Our curriculum has been designed, organised and planned using the National Curriculum as a starting point. We strive to ensure that every child receives an engaging and purposeful blend of academic and personal development, with a strong focus on communication skills, self-care, ethical knowledge and creative thinking. In practice, this means our curriculum places equal importance on core and foundation subjects, with the development of expressive skills threaded throughout: we want our pupils to speak up, speak out and speak clearly. As part of this, our curriculum teaches pupils, through experience and opportunity, as well as provoking debate, to develop their own ideas, views and opinions. We believe that through the curriculum we can impact on how they feel about themselves, so that they feel clever, confident and ready to tackle any challenge they may face.
The Milton Abbot School curriculum is designed to be flexible as we aim to provide all pupils, regardless of advantages or need, with a curriculum that is rich in vocabulary and well-chosen knowledge that is transferable, empowering pupils to have the skills and capacity to perform. These are the Principle Aims every member of the team is expected to apply to their curriculum thinking, planning and delivery.
Our curriculum must:
Ensure ‘Reading for knowledge, reading for pleasure’ is at the heart of our planning and teaching. Every opportunity to promote reading must be seized upon by class teachers.
Ensure a love of language and a playfulness with vocabulary is central to every learning opportunity – teachers must model, and children must practice, using a rich, deep, technical, exciting and varied vocabulary.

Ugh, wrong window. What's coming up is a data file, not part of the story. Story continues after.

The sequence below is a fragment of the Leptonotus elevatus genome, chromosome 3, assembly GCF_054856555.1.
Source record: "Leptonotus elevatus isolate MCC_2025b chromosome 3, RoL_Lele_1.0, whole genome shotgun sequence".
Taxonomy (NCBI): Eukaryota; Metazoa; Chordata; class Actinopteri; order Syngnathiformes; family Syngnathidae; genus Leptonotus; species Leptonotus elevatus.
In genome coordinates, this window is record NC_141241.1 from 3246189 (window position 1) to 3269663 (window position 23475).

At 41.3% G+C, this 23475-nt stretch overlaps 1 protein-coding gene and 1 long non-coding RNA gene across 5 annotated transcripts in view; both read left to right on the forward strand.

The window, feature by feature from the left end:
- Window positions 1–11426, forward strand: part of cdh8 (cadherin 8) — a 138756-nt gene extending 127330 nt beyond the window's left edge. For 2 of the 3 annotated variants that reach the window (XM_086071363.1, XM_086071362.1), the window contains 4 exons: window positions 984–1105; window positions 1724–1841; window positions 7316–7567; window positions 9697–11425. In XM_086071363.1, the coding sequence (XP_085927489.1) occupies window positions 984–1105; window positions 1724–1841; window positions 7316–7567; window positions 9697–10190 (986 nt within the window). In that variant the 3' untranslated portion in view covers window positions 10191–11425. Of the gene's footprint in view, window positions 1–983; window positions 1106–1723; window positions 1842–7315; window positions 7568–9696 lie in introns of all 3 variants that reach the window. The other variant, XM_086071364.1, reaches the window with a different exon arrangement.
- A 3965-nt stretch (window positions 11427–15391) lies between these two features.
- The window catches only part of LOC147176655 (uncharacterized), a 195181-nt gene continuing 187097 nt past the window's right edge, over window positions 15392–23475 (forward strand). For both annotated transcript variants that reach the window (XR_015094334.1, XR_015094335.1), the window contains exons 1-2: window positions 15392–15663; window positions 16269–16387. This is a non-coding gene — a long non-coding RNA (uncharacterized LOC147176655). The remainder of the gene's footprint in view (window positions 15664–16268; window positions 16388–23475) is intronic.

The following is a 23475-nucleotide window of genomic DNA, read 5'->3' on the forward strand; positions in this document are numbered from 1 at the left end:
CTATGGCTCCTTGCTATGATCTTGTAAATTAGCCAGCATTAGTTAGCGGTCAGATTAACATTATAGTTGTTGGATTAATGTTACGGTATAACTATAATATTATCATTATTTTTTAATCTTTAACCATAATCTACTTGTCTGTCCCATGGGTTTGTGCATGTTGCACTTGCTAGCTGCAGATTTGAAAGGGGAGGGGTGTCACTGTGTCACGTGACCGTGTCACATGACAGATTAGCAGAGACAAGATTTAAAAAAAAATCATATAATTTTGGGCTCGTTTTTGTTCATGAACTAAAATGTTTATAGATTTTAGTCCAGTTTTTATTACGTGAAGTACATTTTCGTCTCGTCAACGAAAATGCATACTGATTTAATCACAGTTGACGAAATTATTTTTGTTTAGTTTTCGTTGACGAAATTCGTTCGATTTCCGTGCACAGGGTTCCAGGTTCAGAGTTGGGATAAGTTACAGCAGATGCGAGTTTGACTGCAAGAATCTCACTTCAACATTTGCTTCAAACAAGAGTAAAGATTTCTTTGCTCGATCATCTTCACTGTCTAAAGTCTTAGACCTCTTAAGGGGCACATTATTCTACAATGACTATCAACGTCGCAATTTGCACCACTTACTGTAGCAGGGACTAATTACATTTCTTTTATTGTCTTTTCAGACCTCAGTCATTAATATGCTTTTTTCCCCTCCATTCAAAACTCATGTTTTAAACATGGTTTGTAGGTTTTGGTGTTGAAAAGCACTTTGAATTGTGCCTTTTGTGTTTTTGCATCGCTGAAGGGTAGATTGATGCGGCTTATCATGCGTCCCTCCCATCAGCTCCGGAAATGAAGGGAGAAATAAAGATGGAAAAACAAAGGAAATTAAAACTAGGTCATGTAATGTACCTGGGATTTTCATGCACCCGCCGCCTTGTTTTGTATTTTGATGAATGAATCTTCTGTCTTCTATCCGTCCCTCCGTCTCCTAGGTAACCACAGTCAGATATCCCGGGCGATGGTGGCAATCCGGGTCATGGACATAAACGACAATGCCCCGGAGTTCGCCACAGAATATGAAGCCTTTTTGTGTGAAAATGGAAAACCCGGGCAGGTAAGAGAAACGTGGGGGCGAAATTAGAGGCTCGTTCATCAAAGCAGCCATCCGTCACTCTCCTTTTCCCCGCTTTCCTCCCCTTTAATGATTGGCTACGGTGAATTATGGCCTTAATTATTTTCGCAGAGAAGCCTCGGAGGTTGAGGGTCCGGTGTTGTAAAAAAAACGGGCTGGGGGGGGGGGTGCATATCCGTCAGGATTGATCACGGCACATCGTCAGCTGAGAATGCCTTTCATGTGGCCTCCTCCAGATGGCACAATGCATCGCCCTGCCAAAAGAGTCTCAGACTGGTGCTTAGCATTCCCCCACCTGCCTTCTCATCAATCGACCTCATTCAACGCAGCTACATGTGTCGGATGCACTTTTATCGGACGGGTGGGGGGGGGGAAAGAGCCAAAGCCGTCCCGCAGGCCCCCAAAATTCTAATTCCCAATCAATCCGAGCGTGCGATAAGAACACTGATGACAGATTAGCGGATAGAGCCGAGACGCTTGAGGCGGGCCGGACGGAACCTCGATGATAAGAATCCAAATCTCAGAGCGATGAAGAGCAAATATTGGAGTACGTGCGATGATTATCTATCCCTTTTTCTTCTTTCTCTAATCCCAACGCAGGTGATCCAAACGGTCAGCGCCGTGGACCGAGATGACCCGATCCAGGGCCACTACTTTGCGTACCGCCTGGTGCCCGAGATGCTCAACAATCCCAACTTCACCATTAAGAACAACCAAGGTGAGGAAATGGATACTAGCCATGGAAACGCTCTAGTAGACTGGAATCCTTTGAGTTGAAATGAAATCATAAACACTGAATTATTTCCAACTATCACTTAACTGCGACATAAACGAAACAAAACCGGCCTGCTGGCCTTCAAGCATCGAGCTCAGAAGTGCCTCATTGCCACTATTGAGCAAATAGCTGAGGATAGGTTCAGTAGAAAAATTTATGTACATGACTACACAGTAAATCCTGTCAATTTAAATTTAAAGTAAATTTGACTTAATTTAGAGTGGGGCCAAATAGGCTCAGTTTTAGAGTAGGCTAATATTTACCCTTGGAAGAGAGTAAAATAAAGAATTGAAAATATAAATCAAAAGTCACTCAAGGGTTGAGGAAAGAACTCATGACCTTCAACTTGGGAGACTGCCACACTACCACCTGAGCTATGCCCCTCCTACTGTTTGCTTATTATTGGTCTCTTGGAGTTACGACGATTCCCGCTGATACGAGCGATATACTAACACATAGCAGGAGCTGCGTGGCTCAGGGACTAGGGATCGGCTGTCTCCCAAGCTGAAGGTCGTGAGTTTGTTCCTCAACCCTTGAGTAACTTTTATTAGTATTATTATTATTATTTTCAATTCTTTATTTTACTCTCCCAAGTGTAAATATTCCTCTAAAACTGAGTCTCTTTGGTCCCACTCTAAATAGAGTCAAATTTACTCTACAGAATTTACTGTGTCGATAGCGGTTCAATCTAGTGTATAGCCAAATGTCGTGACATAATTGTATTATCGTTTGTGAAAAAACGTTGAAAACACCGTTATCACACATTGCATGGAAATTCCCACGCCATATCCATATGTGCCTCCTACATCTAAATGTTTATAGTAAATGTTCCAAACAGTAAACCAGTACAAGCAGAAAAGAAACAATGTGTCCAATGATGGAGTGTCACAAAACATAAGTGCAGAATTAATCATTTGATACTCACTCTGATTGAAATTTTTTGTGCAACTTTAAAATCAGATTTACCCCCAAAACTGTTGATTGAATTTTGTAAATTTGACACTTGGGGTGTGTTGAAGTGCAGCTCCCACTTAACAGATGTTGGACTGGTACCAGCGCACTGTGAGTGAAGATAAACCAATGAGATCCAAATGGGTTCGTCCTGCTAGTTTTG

Deliver a broad range of curriculum experiences and opportunities that teaches a cultural capital of knowledge whilst developing the skills to apply this knowledge effectively
Encourage and develop a confident and positive attitude in all pupils towards the learning tasks they are set, especially new challenges. To aid this, teachers must be very clear on the purpose of the learning and invite and inspire questions
Develop active learners who want to achieve their potential, and can ask questions and share opinions, becoming increasingly self-reflective and taking responsibility for their own learning, academically and socially.
Teach children to become active listeners who can question and respond during learning tasks and beyond.
Instruct and support pupils to become strong team players, knowing that this is a skill for life and future employment.
Grant children the opportunity to learn how to effectively articulate their opinion and feelings on a wide range of subjects based on knowledge and experience (adapting to different contexts and audiences).
Be varied – no teacher or pupil should be ‘rooted’ to the classroom alone, pinned by electronic chalk and talk with robotic systems that lead to poor learning habits. Our Curriculum must be alive, active, varied, surprising, multi-sensory, whilst always leading with purpose and challenge.
Bibliography: We have taken positive points from our research, including:
‘The Curriculum – Gallimaufry to coherence’ by Mary Myatt
‘Closing the Vocabulary Gap’ by Alex Quigley
‘Bringing words to life’ by Beck, McKeown and Kucan